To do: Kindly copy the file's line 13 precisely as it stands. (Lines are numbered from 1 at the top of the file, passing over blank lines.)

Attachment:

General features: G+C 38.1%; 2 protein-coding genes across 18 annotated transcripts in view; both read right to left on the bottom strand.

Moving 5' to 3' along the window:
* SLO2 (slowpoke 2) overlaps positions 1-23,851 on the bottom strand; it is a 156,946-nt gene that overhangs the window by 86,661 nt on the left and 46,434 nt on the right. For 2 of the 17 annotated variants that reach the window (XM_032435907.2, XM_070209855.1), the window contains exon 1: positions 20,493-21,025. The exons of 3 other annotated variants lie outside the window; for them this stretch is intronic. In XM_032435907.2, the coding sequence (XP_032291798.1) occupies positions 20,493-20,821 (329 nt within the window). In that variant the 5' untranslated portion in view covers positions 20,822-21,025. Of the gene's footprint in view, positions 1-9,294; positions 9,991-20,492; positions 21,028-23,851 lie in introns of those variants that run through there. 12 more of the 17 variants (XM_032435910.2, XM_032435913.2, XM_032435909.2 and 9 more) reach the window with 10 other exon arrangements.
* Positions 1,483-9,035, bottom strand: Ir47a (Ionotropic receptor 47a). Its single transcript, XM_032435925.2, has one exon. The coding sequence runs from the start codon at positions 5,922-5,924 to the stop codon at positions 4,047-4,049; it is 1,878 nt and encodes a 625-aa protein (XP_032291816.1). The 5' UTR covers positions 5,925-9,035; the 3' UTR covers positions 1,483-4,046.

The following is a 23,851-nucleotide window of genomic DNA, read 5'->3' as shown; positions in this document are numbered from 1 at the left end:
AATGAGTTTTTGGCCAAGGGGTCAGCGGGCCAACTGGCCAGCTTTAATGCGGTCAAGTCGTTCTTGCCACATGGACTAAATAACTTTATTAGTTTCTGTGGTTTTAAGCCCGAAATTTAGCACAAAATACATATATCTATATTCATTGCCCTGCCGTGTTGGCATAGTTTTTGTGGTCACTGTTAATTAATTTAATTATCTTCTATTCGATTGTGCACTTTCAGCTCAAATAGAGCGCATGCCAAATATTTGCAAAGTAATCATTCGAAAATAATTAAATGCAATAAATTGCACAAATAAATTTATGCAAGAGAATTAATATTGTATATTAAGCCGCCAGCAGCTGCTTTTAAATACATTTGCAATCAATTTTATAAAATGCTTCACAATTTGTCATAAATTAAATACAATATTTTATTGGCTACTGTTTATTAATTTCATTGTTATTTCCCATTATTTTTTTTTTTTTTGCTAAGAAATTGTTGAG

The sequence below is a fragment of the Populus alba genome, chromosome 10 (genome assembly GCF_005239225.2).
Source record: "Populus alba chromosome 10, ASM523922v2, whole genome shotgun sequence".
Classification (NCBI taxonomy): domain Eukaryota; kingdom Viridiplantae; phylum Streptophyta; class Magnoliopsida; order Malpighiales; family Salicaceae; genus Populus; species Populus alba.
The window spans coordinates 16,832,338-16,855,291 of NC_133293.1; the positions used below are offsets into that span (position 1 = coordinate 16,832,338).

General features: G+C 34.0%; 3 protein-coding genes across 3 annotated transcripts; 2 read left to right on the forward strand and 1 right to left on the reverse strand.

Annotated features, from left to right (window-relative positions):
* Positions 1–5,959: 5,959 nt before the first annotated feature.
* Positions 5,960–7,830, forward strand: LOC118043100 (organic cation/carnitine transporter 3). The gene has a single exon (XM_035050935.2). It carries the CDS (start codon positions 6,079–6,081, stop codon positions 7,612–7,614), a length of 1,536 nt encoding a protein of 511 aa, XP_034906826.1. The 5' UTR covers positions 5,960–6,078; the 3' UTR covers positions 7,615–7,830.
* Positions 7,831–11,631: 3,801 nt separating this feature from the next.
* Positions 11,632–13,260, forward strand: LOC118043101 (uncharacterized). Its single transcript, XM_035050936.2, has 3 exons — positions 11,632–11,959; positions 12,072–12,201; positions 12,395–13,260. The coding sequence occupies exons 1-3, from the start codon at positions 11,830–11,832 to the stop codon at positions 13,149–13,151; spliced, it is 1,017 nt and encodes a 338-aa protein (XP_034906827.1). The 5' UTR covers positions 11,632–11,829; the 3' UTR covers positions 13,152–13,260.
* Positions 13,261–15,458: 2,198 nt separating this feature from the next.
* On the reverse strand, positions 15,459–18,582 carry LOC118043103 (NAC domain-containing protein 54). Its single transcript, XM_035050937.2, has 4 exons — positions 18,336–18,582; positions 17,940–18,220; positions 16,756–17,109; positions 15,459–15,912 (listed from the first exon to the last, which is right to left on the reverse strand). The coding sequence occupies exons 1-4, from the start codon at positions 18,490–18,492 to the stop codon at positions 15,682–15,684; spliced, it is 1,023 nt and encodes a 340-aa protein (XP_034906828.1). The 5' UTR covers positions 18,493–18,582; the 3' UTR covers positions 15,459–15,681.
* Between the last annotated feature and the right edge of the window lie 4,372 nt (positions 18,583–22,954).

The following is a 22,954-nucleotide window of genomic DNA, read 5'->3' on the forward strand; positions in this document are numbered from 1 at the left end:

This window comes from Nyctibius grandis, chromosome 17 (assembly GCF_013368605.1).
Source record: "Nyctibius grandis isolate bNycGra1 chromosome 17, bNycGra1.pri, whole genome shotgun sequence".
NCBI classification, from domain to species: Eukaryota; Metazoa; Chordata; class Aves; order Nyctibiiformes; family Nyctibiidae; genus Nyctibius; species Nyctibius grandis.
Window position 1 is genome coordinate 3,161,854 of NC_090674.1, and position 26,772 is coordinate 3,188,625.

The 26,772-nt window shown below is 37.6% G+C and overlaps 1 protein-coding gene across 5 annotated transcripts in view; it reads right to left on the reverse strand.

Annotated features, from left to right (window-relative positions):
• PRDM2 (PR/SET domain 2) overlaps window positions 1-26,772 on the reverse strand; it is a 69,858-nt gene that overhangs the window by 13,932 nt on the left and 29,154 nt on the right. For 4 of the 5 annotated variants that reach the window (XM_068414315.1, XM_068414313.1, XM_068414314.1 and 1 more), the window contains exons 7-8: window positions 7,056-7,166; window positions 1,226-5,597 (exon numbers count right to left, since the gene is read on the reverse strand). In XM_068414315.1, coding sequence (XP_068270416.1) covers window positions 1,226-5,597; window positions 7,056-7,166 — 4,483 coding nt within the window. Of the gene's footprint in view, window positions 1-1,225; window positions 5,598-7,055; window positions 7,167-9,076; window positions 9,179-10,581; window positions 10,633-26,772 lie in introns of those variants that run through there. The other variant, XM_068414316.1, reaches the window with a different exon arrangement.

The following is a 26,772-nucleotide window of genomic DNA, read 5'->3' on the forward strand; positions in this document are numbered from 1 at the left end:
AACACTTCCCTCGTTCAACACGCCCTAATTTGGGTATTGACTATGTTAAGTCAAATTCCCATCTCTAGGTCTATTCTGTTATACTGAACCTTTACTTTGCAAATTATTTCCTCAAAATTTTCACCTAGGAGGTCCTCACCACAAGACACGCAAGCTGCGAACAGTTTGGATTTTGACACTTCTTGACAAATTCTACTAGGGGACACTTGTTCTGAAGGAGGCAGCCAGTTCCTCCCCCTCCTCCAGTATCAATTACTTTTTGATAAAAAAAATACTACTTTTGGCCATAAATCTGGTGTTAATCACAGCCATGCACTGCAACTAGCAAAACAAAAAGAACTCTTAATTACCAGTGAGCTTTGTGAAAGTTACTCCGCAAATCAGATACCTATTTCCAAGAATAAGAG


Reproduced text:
* Positions 1–5,959: 5,959 nt before the first annotated feature.